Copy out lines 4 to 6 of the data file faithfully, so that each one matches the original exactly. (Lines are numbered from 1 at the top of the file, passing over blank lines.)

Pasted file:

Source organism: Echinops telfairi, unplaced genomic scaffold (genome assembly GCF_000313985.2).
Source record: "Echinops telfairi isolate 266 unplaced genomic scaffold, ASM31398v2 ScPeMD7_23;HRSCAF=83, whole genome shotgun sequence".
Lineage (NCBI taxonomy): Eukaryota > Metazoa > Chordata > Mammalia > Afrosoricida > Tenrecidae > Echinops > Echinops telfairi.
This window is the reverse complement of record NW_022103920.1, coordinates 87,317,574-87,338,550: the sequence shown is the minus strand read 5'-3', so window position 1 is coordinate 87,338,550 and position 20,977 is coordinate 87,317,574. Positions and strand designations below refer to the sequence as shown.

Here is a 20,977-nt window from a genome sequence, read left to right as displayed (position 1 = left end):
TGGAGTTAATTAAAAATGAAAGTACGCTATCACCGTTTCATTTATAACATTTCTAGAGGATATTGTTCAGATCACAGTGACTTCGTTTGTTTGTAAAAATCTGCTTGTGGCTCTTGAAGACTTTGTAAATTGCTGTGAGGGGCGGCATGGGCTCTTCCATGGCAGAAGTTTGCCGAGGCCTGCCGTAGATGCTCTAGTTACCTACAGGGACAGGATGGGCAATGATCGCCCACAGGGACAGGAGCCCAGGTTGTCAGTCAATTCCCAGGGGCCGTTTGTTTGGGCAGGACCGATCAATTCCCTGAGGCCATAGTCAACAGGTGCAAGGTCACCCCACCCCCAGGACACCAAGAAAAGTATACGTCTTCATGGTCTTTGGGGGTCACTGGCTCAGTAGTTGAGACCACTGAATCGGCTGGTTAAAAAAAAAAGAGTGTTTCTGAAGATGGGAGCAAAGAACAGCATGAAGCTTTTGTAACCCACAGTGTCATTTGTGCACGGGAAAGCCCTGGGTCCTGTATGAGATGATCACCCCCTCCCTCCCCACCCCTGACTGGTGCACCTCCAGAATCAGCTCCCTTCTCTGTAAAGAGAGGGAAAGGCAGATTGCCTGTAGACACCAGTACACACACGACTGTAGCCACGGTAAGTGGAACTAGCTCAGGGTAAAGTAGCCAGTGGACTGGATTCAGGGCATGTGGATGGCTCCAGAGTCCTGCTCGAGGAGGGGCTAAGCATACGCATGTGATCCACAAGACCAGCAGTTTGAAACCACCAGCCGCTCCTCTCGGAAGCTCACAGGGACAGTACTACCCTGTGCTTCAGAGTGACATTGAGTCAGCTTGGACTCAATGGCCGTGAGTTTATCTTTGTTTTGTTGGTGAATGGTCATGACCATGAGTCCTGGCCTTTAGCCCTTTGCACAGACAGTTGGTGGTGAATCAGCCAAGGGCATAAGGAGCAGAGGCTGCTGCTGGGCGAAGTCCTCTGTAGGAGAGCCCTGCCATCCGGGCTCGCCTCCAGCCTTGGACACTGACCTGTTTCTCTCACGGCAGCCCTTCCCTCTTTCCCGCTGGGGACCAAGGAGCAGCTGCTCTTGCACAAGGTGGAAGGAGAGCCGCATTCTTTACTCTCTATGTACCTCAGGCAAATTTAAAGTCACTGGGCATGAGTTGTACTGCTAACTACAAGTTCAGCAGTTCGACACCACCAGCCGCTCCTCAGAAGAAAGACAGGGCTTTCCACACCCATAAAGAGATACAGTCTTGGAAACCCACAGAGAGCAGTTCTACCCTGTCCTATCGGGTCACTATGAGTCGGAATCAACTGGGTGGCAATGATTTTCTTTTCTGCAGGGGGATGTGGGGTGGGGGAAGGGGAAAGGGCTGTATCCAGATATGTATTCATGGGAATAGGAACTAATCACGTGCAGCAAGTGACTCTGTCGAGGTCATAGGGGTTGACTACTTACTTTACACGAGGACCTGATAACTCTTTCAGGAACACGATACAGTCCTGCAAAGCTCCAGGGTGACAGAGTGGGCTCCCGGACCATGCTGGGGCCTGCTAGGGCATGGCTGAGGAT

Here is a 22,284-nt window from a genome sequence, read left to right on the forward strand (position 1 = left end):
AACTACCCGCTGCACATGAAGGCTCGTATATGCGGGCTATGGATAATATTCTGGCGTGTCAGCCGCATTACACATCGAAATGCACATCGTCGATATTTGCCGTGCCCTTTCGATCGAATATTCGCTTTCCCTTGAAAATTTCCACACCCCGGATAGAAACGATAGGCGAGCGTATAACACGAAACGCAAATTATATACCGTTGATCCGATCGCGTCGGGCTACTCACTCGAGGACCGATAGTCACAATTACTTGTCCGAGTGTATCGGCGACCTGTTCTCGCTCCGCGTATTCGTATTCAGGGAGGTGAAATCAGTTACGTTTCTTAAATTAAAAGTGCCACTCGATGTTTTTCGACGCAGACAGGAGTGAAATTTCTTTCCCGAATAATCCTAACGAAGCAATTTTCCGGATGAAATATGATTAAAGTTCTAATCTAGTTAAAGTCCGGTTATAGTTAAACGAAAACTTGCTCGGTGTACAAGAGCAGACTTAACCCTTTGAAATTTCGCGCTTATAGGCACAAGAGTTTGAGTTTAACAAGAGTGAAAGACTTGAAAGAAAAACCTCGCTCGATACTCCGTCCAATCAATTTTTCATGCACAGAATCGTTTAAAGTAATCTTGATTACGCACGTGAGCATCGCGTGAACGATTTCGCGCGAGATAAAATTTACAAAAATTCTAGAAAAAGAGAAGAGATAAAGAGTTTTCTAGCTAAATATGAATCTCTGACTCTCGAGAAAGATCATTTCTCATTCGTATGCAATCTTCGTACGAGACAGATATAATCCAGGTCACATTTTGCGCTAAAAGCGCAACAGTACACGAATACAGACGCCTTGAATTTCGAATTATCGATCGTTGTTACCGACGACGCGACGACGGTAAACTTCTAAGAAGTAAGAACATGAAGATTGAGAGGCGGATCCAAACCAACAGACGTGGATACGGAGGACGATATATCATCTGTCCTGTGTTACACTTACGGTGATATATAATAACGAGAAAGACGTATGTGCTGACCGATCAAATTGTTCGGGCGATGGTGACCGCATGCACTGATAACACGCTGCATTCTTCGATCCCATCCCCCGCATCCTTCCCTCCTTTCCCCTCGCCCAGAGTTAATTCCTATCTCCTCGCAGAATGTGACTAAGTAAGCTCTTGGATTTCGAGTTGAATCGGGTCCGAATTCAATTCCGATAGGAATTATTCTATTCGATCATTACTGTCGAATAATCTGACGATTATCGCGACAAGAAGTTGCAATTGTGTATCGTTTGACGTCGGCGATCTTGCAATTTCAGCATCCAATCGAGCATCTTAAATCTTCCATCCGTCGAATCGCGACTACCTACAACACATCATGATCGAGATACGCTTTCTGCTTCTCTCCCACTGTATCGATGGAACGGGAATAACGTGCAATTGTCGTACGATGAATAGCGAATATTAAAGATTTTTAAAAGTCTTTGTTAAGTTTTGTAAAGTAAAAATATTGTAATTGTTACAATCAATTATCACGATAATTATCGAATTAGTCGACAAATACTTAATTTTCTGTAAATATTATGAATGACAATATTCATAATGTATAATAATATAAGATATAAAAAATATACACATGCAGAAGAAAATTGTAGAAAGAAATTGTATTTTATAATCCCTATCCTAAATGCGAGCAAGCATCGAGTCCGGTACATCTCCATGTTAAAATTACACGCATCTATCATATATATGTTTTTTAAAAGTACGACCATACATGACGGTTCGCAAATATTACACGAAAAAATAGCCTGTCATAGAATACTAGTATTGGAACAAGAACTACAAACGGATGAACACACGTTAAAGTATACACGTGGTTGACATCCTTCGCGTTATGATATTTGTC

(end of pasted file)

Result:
This window is the reverse complement of record NW_022103920.1, coordinates 87,317,574-87,338,550: the sequence shown is the minus strand read 5'-3', so window position 1 is coordinate 87,338,550 and position 20,977 is coordinate 87,317,574. Positions and strand designations below refer to the sequence as shown.

Here is a 20,977-nt window from a genome sequence, read left to right as displayed (position 1 = left end):
TGGAGTTAATTAAAAATGAAAGTACGCTATCACCGTTTCATTTATAACATTTCTAGAGGATATTGTTCAGATCACAGTGACTTCGTTTGTTTGTAAAAATCTGCTTGTGGCTCTTGAAGACTTTGTAAATTGCTGTGAGGGGCGGCATGGGCTCTTCCATGGCAGAAGTTTGCCGAGGCCTGCCGTAGATGCTCTAGTTACCTACAGGGACAGGATGGGCAATGATCGCCCACAGGGACAGGAGCCCAGGTTGTCAGTCAATTCCCAGGGGCCGTTTGTTTGGGCAGGACCGATCAATTCCCTGAGGCCATAGTCAACAGGTGCAAGGTCACCCCACCCCCAGGACACCAAGAAAAGTATACGTCTTCATGGTCTTTGGGGGTCACTGGCTCAGTAGTTGAGACCACTGAATCGGCTGGTTAAAAAAAAAAGAGTGTTTCTGAAGATGGGAGCAAAGAACAGCATGAAGCTTTTGTAACCCACAGTGTCATTTGTGCACGGGAAAGCCCTGGGTCCTGTATGAGATGATCACCCCCTCCCTCCCCACCCCTGACTGGTGCACCTCCAGAATCAGCTCCCTTCTCTGTAAAGAGAGGGAAAGGCAGATTGCCTGTAGACACCAGTACACACACGACTGTAGCCACGGTAAGTGGAACTAGCTCAGGGTAAAGTAGCCAGTGGACTGGATTCAGGGCATGTGGATGGCTCCAGAGTCCTGCTCGAGGAGGGGCTAAGCATACGCATGTGATCCACAAGACCAGCAGTTTGAAACCACCAGCCGCTCCTCTCGGAAGCTCACAGGGACAGTACTACCCTGTGCTTCAGAGTGACATTGAGTCAGCTTGGACTCAATGGCCGTGAGTTTATCTTTGTTTTGTTGGTGAATGGTCATGACCATGAGTCCTGGCCTTTAGCCCTTTGCACAGACAGTTGGTGGTGAATCAGCCAAGGGCATAAGGAGCAGAGGCTGCTGCTGGGCGAAGTCCTCTGTAGGAGAGCCCTGCCATCCGGGCTCGCCTCCAGCCTTGGACACTGACCTGTTTCTCTCACGGCAGCCCTTCCCTCTTTCCCGCTGGGGACCAAGGAGCAGCTGCTCTTGCACAAGGTGGAAGGAGAGCCGCATTCTTTACTCTCTATGTACCTCAGGCAAATTTAAAGTCACTGGGCATGAGTTGTACTGCTAACTACAAGTTCAGCAGTTCGACACCACCAGCCGCTCCTCAGAAGAAAGACAGGGCTTTCCACACCCATAAAGAGATACAGTCTTGGAAACCCACAGAGAGCAGTTCTACCCTGTCCTATCGGGTCACTATGAGTCGGAATCAACTGGGTGGCAATGATTTTCTTTTCTGCAGGGGGATGTGGGGTGGGGGAAGGGGAAAGGGCTGTATCCAGATATGTATTCATGGGAATAGGAACTAATCACGTGCAGCAAGTGACTCTGTCGAGGTCATAGGGGTTGACTACTTACTTTACACGAGGACCTGATAACTCTTTCAGGAACACGATACAGTCCTGCAAAGCTCCAGGGTGACAGAGTGGGCTCCCGGACCATGCTGGGGCCTGCTAGGGCATGGCTGAGGAT